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Between the Lines

Interview with Antonio Damasio
Looking for Spinoza
Joy, Sorrow, and the Feeling Brain
Antonio Damasio


Completing the trilogy that began with Descartes' Error and continued with The Feeling of What Happens, noted neuroscientist Antonio Damasio now focuses the full force of his research and wisdom on emotions. He shows how joy and sorrow are cornerstones of our survival. As he investigates the cerebral mechanisms behind emotions and feelings, Damasio argues that the internal regulatory processes not only preserve life within ourselves, but they create, motivate, and even shape our greatest cultural accomplishments.
Biography
Antonio R. Damasiois the Van Allen Professor and head of the department of neurology at the University of Iowa Medical Center and is an adjunct professor at the Salk Institute in San Diego. DESCARTES' ERROR was nominated for the Los Angeles Times Book Award, and has been translated into twenty-three languages. His most recent book, THE FEELING OF WHAT HAPPENS, was a New York Times Book Review Editors' Choice, a Publishers Weekly Best Book of the Year, a Library Journal Best Book of the Year, and has eighteen foreign editions. He lives in Iowa City and Chicago.

Interview
Q: Much of the work you have done in the lab and with your previous books explored the role that emotions play in decision-making and in the construction of the self. In your new book, LOOKING FOR SPINOZA you seem to be presenting a progress report on our understanding of the nature and significance of feelings. What is new here? What have you found out?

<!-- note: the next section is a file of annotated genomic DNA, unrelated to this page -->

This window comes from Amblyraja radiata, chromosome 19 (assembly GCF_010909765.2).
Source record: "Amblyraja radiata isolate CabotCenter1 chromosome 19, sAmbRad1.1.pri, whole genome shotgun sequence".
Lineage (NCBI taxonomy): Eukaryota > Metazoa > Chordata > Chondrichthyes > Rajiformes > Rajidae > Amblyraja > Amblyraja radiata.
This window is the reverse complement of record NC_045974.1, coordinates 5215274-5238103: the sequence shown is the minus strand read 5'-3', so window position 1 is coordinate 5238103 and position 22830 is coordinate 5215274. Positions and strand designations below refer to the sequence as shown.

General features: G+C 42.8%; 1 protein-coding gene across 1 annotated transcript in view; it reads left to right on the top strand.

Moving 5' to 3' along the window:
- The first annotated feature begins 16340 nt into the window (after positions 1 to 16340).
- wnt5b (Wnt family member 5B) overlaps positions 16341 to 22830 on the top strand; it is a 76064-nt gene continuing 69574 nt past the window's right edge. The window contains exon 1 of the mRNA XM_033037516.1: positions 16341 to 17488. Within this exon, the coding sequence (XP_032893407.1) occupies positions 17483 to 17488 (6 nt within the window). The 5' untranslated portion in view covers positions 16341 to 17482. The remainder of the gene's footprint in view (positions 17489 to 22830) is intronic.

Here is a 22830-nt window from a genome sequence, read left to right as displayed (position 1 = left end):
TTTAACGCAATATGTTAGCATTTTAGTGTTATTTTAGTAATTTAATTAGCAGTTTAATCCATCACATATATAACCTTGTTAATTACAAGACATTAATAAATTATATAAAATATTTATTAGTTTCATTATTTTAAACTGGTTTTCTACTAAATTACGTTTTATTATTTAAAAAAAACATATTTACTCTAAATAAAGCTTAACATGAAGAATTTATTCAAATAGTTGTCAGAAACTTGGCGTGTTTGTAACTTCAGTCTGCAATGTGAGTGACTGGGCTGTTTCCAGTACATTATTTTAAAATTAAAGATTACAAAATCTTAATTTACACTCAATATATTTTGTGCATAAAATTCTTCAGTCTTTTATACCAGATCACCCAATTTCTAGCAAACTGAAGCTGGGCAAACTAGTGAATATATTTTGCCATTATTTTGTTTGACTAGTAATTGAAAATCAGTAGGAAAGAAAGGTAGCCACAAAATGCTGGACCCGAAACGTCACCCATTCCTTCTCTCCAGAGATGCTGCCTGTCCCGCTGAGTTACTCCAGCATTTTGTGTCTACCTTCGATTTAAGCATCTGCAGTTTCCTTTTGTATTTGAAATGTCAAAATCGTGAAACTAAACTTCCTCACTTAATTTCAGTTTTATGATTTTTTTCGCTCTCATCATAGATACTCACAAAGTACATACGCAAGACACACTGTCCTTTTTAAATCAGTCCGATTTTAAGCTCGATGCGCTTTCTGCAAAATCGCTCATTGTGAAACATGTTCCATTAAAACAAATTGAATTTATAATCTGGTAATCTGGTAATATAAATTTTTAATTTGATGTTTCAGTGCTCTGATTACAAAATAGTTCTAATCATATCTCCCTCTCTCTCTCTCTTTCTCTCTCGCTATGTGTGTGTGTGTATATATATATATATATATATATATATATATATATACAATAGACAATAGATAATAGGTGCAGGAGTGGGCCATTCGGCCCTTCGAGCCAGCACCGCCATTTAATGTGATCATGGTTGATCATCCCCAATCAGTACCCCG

A: Neuroscience is advancing at a fast pace. As of four years ago, when my last book was published, we had a reasonable hypothesis regarding the brain basis for feeling, but no certainties. Now, we can speak with confidence about "what feelings are" - where they come from, how they happen, what they are made of biologically. That is why the book's subtitle is the "feeling brain." We have identified brain areas and brain pathways necessary to feel emotions. Armed with the new knowledge we can even venture to say what feelings are for. The new knowledge broadens our view of human nature. We can not really know who we are if we do not understand the brain mechanisms behind emotion and feeling - what causes emotions, what leads to feelings, how they affect our decisions, social behavior, and creativity, and where they fit in evolution.

Q: What value does understanding the difference between emotions and feelings have?
A: Understanding the difference between emotions and feelings removed a barrier to research on the nature of affect, and opened the way to elucidating the origin and content of feelings.

Q: Are there neurobiological foundations for Ethics?